After over two weeks of government shutdown, the U.S. Senate is still debating and working on forging a bipartisan deal to avoid treasury default and resume the depressed economy for hundreds of thousands blue-collar workers hired within the country (and also overseas by American corporations). Ironically, the lack of swift and effective moves from the federal government has generated many critiques and concerns among people who once came and stepped onto this land with their high hope of the glorious American dream. With all the debts and financial pressure build upon the nation’s administrative plan, it seems that the dream has been fading and replaced bit by bit by the uncertainty and fear of a malfunctioned and destructive economy swirling across the world.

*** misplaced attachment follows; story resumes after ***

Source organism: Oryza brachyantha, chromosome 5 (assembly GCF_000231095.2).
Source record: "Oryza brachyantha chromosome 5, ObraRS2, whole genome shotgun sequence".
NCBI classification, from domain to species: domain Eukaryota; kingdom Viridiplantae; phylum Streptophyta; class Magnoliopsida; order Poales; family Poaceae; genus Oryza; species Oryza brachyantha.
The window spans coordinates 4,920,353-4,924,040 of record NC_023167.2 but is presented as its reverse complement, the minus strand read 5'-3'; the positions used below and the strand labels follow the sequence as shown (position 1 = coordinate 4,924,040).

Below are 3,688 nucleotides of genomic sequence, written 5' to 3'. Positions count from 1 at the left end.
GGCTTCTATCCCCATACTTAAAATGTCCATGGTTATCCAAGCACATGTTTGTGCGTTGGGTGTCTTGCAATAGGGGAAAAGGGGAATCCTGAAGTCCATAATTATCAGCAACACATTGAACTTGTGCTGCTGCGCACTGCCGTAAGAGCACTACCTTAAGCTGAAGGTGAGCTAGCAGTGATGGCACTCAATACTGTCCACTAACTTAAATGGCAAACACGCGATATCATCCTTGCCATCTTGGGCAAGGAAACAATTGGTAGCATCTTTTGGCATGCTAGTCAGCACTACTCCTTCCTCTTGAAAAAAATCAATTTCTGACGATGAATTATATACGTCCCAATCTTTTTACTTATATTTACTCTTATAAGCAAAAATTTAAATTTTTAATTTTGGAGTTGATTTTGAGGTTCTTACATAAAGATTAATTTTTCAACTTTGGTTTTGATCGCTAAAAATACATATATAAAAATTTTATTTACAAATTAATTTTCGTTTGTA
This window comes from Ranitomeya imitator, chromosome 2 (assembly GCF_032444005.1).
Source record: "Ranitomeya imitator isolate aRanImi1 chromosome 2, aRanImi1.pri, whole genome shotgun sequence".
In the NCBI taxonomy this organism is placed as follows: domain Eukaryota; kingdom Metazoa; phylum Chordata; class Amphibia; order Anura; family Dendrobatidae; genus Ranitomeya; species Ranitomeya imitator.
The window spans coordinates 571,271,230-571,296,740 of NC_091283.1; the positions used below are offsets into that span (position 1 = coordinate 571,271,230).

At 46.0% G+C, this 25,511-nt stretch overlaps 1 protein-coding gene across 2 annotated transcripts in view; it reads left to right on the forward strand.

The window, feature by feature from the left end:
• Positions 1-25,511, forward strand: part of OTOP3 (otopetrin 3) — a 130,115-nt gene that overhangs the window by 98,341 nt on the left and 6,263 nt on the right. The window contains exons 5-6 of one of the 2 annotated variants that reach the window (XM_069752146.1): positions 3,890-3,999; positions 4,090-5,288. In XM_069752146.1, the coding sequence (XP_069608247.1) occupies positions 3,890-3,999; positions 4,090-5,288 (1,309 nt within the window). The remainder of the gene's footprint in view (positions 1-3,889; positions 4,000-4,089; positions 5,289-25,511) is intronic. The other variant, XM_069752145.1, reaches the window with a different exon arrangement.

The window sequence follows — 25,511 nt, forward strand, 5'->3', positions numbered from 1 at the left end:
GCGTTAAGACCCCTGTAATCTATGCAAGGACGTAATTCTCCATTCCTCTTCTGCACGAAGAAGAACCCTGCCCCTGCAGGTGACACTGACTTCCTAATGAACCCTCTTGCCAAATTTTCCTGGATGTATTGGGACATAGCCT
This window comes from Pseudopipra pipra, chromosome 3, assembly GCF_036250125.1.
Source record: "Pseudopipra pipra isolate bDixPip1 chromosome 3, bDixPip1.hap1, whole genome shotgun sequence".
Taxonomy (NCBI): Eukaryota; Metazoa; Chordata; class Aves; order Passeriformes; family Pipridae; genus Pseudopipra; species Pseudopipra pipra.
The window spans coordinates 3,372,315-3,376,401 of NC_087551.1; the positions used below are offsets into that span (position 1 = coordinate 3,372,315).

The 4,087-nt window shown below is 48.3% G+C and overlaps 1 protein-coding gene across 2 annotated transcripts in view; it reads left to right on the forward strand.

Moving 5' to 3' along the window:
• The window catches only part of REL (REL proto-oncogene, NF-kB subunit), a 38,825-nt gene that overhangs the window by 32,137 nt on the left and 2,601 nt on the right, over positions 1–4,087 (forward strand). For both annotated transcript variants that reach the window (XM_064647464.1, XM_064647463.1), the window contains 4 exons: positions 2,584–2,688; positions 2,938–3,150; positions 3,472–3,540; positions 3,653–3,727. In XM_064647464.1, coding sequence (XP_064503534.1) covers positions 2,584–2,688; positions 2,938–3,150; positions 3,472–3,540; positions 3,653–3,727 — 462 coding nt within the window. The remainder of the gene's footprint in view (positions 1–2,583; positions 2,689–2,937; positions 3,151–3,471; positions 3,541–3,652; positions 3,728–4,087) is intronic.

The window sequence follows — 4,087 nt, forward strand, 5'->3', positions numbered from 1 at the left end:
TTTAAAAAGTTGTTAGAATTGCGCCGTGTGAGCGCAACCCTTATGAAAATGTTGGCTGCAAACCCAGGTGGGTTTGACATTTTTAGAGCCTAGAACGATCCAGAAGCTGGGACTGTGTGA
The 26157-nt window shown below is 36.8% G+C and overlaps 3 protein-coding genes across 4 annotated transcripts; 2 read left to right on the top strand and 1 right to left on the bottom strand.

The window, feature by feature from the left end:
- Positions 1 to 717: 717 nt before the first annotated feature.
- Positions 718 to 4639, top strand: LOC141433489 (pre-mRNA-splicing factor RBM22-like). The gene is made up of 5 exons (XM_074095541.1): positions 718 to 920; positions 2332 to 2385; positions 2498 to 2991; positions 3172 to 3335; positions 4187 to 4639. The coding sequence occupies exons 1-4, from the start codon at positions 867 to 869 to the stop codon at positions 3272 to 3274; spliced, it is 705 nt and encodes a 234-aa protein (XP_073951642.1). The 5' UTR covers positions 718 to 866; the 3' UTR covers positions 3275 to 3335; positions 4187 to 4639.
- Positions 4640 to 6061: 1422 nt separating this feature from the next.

In the recent New York Times article, “Viewing U.S. in Fear and Dismay”, several reporters took a serious and certainly cautious view of the trembling Americanized world economy from through different locations including Mexico City, Moscow, Athens, Buenos Aires and Cairo. For people from other countries, their either voluntary or involuntary involvement in this international economic development seems to take them down hopelessly and follow the depressing path that the Greeks and many other Europeans once were and are still suffering with. Despite the serious economic situation and possible default it might causes, the fact that such a democratic bipartisan government fails to address the urgent need of its national and global responsibility is even more disturbing and disappointing to its people and trading and political partners. At this moment, the goal of achieving the American dream of equality, democracy and material prosperity is just far beyond reality for most investors who anxiously awaiting actions to be made.